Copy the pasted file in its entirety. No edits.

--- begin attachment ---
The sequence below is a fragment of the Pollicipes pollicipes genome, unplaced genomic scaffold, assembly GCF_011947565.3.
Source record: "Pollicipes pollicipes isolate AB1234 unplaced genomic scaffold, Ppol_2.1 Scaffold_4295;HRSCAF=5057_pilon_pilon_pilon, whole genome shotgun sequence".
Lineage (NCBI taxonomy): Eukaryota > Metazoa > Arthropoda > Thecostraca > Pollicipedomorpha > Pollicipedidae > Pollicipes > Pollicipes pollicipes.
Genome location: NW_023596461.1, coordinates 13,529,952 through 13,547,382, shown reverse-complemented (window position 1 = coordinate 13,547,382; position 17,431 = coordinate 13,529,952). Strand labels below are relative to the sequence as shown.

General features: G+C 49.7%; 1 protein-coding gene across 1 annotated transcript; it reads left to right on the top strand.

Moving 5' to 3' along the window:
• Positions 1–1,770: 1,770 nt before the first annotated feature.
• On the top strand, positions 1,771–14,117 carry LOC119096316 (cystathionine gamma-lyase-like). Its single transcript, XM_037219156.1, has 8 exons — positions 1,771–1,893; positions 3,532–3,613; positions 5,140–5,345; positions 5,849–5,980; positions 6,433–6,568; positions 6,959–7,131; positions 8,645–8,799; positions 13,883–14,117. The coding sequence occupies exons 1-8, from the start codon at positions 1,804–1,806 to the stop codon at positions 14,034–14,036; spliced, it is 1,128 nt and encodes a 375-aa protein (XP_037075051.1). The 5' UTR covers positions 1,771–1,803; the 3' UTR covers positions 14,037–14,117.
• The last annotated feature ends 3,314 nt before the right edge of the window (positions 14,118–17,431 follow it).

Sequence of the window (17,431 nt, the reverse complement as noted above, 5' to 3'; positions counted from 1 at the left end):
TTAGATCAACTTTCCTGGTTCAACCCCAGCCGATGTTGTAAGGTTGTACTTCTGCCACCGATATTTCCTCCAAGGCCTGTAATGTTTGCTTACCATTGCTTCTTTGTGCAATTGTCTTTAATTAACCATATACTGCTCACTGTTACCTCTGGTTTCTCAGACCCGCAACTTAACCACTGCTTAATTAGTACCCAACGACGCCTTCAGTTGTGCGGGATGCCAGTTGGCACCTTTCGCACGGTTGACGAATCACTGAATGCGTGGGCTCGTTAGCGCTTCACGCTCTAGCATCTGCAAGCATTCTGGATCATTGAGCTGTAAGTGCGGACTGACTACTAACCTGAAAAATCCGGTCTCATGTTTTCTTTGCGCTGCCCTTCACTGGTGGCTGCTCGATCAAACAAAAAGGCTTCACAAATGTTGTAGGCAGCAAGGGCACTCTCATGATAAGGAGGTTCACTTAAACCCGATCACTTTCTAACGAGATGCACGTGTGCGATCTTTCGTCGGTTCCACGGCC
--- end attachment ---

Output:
The sequence below is a fragment of the Pollicipes pollicipes genome, unplaced genomic scaffold, assembly GCF_011947565.3.
Source record: "Pollicipes pollicipes isolate AB1234 unplaced genomic scaffold, Ppol_2.1 Scaffold_4295;HRSCAF=5057_pilon_pilon_pilon, whole genome shotgun sequence".
Lineage (NCBI taxonomy): Eukaryota > Metazoa > Arthropoda > Thecostraca > Pollicipedomorpha > Pollicipedidae > Pollicipes > Pollicipes pollicipes.
Genome location: NW_023596461.1, coordinates 13,529,952 through 13,547,382, shown reverse-complemented (window position 1 = coordinate 13,547,382; position 17,431 = coordinate 13,529,952). Strand labels below are relative to the sequence as shown.

General features: G+C 49.7%; 1 protein-coding gene across 1 annotated transcript; it reads left to right on the top strand.

Moving 5' to 3' along the window:
• Positions 1–1,770: 1,770 nt before the first annotated feature.
• On the top strand, positions 1,771–14,117 carry LOC119096316 (cystathionine gamma-lyase-like). Its single transcript, XM_037219156.1, has 8 exons — positions 1,771–1,893; positions 3,532–3,613; positions 5,140–5,345; positions 5,849–5,980; positions 6,433–6,568; positions 6,959–7,131; positions 8,645–8,799; positions 13,883–14,117. The coding sequence occupies exons 1-8, from the start codon at positions 1,804–1,806 to the stop codon at positions 14,034–14,036; spliced, it is 1,128 nt and encodes a 375-aa protein (XP_037075051.1). The 5' UTR covers positions 1,771–1,803; the 3' UTR covers positions 14,037–14,117.
• The last annotated feature ends 3,314 nt before the right edge of the window (positions 14,118–17,431 follow it).

Sequence of the window (17,431 nt, the reverse complement as noted above, 5' to 3'; positions counted from 1 at the left end):
TTAGATCAACTTTCCTGGTTCAACCCCAGCCGATGTTGTAAGGTTGTACTTCTGCCACCGATATTTCCTCCAAGGCCTGTAATGTTTGCTTACCATTGCTTCTTTGTGCAATTGTCTTTAATTAACCATATACTGCTCACTGTTACCTCTGGTTTCTCAGACCCGCAACTTAACCACTGCTTAATTAGTACCCAACGACGCCTTCAGTTGTGCGGGATGCCAGTTGGCACCTTTCGCACGGTTGACGAATCACTGAATGCGTGGGCTCGTTAGCGCTTCACGCTCTAGCATCTGCAAGCATTCTGGATCATTGAGCTGTAAGTGCGGACTGACTACTAACCTGAAAAATCCGGTCTCATGTTTTCTTTGCGCTGCCCTTCACTGGTGGCTGCTCGATCAAACAAAAAGGCTTCACAAATGTTGTAGGCAGCAAGGGCACTCTCATGATAAGGAGGTTCACTTAAACCCGATCACTTTCTAACGAGATGCACGTGTGCGATCTTTCGTCGGTTCCACGGCC